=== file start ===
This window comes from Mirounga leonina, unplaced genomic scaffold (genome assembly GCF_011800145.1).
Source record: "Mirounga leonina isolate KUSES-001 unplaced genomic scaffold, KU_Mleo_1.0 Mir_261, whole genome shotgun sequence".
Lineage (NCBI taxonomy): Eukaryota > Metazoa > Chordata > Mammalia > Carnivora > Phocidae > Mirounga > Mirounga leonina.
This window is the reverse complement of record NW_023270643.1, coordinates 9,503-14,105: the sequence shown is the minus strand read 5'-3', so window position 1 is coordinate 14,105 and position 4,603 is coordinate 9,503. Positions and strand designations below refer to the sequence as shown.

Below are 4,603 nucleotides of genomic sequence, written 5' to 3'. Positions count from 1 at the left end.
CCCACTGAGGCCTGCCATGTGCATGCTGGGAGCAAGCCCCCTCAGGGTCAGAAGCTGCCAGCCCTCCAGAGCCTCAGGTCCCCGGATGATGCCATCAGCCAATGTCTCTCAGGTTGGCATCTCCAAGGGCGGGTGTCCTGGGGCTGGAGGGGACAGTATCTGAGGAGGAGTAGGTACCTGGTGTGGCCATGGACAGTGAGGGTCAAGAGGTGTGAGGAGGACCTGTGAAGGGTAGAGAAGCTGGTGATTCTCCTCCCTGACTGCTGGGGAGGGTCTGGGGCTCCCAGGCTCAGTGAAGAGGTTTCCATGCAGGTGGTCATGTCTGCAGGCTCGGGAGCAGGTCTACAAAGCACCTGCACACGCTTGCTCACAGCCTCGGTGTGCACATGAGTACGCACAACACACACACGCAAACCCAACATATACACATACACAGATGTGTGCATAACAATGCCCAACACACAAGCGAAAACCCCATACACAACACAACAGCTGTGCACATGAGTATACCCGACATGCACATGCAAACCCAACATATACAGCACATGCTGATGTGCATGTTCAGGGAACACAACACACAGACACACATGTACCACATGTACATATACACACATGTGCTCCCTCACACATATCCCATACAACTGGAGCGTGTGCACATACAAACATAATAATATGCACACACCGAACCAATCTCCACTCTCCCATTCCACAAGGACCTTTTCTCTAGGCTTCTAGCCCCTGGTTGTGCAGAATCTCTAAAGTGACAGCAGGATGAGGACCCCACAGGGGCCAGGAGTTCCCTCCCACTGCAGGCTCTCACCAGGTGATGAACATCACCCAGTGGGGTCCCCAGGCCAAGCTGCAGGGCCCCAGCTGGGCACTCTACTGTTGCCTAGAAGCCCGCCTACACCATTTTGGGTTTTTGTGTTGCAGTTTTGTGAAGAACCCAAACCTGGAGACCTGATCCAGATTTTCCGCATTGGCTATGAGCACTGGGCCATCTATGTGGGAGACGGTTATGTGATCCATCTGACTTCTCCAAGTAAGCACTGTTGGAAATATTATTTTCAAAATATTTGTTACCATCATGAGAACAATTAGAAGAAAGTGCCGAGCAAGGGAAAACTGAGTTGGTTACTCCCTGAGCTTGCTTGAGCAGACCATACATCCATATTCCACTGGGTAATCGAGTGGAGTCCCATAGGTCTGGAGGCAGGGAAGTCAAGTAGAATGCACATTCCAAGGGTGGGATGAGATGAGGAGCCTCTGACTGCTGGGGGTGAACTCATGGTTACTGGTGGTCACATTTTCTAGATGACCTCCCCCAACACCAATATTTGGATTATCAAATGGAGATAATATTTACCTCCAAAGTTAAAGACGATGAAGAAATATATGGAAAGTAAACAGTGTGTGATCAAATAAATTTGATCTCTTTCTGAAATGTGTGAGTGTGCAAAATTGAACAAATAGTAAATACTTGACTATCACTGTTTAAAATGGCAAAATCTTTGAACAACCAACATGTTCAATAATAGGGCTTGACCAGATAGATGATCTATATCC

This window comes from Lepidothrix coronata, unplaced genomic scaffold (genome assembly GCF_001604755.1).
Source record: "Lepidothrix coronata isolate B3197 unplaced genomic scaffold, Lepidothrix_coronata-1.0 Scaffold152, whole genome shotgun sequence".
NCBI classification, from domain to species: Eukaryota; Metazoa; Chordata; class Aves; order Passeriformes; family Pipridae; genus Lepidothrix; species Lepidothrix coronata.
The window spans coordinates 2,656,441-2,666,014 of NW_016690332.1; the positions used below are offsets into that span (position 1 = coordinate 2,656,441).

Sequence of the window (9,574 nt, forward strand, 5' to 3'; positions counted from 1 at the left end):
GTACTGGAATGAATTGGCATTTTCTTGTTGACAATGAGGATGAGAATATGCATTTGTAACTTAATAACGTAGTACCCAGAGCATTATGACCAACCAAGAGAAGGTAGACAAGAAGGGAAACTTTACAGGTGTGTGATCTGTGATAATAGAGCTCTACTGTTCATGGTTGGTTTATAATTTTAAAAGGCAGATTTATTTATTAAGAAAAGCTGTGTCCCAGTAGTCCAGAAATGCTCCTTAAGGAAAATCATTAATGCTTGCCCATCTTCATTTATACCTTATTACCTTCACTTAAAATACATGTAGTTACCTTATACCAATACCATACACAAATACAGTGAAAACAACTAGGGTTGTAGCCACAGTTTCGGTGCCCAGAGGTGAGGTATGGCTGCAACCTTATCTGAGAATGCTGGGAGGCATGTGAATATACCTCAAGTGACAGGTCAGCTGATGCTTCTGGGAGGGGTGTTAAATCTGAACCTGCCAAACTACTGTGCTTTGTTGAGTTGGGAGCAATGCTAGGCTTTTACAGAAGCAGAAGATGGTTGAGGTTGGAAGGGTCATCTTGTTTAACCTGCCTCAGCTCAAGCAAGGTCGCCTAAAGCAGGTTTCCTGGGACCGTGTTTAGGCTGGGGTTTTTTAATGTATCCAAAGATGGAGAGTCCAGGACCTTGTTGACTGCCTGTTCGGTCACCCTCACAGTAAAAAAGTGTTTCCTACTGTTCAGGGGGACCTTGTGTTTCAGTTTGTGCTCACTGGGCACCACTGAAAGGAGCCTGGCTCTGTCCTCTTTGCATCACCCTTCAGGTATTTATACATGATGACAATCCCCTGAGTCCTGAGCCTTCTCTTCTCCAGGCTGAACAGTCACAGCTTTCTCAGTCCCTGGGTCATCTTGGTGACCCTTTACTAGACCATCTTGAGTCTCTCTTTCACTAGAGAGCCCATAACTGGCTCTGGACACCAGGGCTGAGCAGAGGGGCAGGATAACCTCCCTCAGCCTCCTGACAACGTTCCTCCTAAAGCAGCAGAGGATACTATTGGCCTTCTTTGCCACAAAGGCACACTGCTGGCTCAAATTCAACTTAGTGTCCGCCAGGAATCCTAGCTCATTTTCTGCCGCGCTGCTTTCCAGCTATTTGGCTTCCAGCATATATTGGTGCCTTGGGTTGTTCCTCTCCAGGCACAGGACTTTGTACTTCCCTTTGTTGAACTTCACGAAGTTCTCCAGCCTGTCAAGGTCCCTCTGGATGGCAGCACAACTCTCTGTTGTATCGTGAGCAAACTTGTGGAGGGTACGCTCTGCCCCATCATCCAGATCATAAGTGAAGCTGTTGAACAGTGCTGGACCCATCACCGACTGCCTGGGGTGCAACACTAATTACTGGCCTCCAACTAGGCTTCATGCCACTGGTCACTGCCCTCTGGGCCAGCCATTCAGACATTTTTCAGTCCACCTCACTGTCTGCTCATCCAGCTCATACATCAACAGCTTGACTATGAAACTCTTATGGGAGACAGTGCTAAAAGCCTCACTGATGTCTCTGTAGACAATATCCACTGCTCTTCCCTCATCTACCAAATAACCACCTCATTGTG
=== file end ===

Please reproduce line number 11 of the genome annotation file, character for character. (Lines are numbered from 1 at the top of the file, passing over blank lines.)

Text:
Sequence of the window (9,574 nt, forward strand, 5' to 3'; positions counted from 1 at the left end):